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Brazeau resignation tweet an apparent hoax

Senator Patrick Brazeau is escorted out the Parliament buildings after he was suspended by from duties by the Senate in Ottawa Tuesday February 12, 2013.


Embattled Conservative Senator Patrick Brazeau created confusion Monday night when he sent a message from his Twitter account suggesting that he would resign his seat in the Red Chamber.

"I will step down from my position!" Mr. Brazeau wrote from his Twitter account, @TheBrazman, just before 7 p.m. on Monday. He did not respond to a question on Twitter about which position he planned to resign from, but about an hour later he added, "Official annoucement tomorrow at 10am."

Several people wrote back to Mr. Brazeau on Twitter, saying they assumed the tweet was an April Fool's joke.

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Indeed, several hours later, he wrote "Happy April Fool's Day," which presumably means the messages were a hoax.

Mr. Brazeau, 38, was suspended from the Senate and removed from the Conservative caucus earlier this year after he was charged with assault and sexual assault. He has pleaded not guilty.

Asked about the tweet on Monday night, Conservative Senator David Tkachuk said he did not know if Mr. Brazeau was being serious. Mr. Tkachuk, who chairs the Senate committee on internal economy, budgets and administration, said he was informed of the tweet by the Senate's communications department, which sent an e-mail to alert him to Mr. Brazeau's statement.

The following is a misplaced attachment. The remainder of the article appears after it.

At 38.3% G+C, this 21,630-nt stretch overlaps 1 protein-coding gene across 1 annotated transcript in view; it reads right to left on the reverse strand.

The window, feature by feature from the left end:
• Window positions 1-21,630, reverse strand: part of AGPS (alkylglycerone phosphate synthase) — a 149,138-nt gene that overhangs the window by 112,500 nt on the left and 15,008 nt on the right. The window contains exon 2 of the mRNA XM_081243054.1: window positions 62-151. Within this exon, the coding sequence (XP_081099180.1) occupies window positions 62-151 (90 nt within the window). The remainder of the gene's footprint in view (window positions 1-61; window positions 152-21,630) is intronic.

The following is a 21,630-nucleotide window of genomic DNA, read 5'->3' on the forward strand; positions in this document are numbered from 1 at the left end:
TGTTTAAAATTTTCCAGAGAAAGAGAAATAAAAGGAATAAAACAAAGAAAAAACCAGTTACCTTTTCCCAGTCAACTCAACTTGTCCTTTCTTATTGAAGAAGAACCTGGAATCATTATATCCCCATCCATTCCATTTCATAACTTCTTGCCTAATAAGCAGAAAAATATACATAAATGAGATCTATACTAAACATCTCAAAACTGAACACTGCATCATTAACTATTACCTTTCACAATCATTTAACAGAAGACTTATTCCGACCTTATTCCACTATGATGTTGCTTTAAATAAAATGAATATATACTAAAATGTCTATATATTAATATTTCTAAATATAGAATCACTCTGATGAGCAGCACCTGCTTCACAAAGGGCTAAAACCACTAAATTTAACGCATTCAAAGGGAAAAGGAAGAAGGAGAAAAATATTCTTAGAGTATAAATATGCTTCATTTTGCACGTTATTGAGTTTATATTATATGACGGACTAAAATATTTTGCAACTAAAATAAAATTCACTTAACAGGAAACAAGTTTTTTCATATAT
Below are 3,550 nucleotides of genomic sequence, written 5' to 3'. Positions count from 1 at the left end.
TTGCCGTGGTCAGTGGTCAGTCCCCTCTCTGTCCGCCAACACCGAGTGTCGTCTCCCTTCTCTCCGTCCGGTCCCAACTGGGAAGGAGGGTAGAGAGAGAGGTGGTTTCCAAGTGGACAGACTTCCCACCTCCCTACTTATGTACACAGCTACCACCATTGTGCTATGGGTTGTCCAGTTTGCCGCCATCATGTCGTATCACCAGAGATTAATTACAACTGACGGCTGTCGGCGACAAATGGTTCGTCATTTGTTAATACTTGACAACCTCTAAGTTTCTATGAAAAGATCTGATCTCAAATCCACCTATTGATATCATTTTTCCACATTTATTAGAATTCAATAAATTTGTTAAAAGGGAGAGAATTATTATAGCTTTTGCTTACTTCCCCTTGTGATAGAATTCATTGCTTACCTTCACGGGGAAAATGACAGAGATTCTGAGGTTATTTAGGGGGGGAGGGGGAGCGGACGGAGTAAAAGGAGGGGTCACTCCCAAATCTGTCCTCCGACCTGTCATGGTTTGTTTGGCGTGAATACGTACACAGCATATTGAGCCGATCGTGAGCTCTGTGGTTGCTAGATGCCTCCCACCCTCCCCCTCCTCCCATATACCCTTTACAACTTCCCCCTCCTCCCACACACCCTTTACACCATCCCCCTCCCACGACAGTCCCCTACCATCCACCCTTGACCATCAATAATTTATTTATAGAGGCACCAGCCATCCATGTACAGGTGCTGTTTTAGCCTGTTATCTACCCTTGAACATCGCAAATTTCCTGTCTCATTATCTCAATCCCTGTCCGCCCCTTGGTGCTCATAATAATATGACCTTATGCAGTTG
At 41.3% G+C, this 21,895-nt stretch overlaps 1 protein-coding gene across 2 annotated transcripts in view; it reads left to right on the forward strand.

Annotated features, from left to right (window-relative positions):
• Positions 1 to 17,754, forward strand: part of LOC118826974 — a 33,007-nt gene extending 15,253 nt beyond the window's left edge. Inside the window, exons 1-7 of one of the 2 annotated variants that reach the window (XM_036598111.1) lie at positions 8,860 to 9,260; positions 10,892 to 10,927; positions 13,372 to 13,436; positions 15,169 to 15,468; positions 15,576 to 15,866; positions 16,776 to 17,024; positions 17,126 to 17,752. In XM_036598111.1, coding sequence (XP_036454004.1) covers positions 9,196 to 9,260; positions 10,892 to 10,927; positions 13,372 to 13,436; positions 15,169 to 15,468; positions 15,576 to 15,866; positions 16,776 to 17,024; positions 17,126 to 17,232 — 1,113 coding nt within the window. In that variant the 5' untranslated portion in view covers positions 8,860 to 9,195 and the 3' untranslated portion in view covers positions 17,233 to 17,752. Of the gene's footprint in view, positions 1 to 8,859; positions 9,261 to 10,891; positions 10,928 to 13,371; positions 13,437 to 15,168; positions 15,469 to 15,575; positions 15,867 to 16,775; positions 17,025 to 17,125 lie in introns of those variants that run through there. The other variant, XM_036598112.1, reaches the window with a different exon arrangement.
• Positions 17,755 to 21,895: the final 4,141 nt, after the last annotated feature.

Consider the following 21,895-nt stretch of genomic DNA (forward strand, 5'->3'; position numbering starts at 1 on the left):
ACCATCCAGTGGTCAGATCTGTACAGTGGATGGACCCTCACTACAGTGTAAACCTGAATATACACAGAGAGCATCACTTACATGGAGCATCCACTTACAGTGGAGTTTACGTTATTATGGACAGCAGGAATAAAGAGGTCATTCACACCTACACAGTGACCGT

The criminal charges were laid against Mr. Brazeau after an argument turned violent and he allegedly pushed someone hard enough to break a staircase handrail, according to court records. Mr. Brazeau continued to collect his $132,000 salary after he was suspended from the Senate.

He is also one of three Senators who are facing scrutiny for claiming a housing allowance designed for members who live outside the National Capital Region. All three cases have been referred to an external auditor for review. Conservative Senator Pamela Wallin has also had her travel expenses referred to the auditor.

The controversy in the Senate is contributing to growing calls for reform of the Red Chamber, where members are appointed by the prime minister and allowed to sit until their retirement. The government has referred a series of questions about Senate reform to the Supreme Court of Canada.

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About the Author
Parliamentary reporter

Kim Mackrael has been a reporter for The Globe and Mail since 2011. She joined the Ottawa bureau Sept. 2012. More


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